March 20, 2008

Indonesian Restaurant in Hsinchu

The last restaurant review I wrote was two years ago. Since that time, the restaurant went out of business, was replaced by another restaurant, which also went out of business, and now stands vacant. The life of restaurants here are often very short. One restaurant that has stood the test of years of time is a little Indonesian restaurant shown below. One good reason for its survival is that, despite the large number of Indonesians who live in Hsinchu, it is the only Indonesian restaurant (I know of) in the city. (Although there is another one not too far away in Chupei [Zhubei]).

The storefront, down the street from Sogo.

On weekdays, the restaurant has a small menu, mostly of fried noodles and fried rice. On the weekends, there is a buffet. The price of your dish is based on how much you take. When I first came the this restaurant a couple of years ago, I was disappointed in the food because it was cold. Most Taiwanese that I know aren't picky about the temperature of their food. Many Taiwanese buffets are designed so that the food can be kept warm by keeping the metal containers in a bath of hot water. However, when you go to a buffet at noon, chances are that half the dishes are cold. The best remedy is to (a) go earlier, at about 11 am, and (b) eat a lot of hot rice with your meal.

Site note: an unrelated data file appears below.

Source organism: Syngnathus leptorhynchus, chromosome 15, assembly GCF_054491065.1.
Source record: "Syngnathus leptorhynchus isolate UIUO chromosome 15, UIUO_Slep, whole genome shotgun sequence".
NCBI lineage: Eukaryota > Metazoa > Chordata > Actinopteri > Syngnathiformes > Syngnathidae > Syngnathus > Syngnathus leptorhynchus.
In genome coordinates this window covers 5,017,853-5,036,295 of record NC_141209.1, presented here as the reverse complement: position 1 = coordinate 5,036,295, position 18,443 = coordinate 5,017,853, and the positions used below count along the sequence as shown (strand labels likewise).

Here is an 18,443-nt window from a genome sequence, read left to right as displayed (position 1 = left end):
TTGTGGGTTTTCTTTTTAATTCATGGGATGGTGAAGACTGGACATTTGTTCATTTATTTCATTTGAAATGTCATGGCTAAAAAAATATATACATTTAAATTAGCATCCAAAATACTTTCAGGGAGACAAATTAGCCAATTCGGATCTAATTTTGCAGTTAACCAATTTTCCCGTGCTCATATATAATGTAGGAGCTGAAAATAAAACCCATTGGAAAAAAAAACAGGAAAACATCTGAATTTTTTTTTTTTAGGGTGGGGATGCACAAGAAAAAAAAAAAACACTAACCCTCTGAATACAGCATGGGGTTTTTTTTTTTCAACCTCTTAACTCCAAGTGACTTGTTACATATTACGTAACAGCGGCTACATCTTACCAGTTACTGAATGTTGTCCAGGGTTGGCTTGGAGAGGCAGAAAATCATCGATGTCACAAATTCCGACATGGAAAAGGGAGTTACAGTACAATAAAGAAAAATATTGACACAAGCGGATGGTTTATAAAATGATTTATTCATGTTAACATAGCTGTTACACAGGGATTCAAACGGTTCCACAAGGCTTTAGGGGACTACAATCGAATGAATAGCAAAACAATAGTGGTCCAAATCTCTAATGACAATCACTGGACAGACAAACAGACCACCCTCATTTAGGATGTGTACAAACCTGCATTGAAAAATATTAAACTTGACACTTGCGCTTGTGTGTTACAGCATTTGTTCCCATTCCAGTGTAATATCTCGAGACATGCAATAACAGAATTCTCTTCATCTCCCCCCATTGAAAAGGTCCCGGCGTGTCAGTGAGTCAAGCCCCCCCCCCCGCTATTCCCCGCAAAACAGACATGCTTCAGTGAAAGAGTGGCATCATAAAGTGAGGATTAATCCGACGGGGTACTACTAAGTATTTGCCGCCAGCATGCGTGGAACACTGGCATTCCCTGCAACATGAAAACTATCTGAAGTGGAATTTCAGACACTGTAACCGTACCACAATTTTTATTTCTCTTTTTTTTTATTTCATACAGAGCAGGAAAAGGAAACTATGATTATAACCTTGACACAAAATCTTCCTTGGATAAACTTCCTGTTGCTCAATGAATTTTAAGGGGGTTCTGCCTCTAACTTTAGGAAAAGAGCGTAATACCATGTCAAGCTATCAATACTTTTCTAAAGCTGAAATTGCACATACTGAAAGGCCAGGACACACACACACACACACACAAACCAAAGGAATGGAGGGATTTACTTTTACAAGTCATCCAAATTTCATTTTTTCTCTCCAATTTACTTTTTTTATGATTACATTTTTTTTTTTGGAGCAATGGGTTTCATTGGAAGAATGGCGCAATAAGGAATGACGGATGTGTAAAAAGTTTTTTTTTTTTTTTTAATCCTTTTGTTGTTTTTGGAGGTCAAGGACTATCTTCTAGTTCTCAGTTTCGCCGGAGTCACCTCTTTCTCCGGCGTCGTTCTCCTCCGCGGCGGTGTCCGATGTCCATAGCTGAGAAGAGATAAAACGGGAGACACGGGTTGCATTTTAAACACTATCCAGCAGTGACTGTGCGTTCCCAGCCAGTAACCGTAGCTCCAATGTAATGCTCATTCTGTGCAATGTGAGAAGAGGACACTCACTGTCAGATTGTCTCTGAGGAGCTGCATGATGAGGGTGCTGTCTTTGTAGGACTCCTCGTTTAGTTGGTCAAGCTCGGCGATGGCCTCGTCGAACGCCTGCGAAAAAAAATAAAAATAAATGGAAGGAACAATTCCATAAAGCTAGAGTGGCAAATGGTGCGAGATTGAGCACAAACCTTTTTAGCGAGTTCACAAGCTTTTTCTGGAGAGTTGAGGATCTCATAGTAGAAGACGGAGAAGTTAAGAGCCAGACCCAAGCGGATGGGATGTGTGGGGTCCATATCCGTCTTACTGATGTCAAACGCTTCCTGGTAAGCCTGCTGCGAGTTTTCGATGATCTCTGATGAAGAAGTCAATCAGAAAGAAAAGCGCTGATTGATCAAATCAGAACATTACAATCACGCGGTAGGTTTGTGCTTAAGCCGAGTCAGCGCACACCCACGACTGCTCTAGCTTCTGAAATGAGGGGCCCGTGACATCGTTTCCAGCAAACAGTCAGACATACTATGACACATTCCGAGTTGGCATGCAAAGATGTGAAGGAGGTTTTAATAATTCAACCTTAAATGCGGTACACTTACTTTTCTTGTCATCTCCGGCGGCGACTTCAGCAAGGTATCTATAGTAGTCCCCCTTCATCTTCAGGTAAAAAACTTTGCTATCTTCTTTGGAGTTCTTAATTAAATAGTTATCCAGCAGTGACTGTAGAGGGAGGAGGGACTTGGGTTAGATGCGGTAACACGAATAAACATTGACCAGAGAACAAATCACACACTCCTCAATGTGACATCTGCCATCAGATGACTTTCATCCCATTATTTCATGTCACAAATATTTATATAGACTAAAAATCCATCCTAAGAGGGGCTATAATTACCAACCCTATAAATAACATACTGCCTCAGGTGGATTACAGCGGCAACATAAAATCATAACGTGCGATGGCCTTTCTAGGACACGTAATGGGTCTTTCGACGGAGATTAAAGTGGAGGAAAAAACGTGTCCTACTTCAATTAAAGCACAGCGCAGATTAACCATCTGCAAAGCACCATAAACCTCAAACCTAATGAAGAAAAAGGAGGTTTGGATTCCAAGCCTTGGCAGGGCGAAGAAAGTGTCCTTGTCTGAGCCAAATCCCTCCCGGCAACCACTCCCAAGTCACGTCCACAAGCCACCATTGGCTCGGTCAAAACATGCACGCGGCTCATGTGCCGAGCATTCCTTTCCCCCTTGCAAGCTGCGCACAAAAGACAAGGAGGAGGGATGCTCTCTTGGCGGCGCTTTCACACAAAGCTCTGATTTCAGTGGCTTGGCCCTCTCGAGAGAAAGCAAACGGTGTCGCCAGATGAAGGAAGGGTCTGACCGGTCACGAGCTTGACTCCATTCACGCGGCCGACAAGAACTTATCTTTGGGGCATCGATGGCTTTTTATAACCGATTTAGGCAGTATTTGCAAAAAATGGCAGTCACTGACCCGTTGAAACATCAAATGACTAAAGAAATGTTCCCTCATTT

Over the past year or two, I apparently have gotten more accustomed to cold food, because I have been quite happy with this restaurant for my past few visits. The food wins points for novelty--half of the time I'm not sure what I'm eating. There are also some foods packaged and ready to take home.

Here's the plate from my last visit. The largest object on the left is some kind of fritter. This seems to be pretty popular, judging from other people's plates. Also popular was shish-kebab--when I arrived at about 11 am, they were already all gone. There is always a potato and chicken curry (curried potatoes are on the rice). On the left are some pieces of fried pineapple with fried chicken (lots of pineapple and a little chicken). Another mashed potato fritter is peeking out from behind the first fritter. There are diced potatoes with a tangy tomato sauce. And there are two or three other things on the plate that I can't even describe.

This plate was $110.

The to-go items include dumplings, a dessert made of glutinous rice and congealed coconut milk, and a drink of purple glutinous rice and coconut milk. Imported bottled drinks are popular.


  • Awsome post! This is such a great blog you should promote it online so people will come here more .. keep up the good work I love reading about Taiwanese food =)


    By Anonymous Jason, at March 25, 2008 2:46 PM  

  • Hi. Thanks for the comment! I am planning to write about some more restaurants. I've got photos for two more places. I don't know how to promote my blog, though.

    By Blogger Taiwanonymous, at March 25, 2008 8:14 PM  

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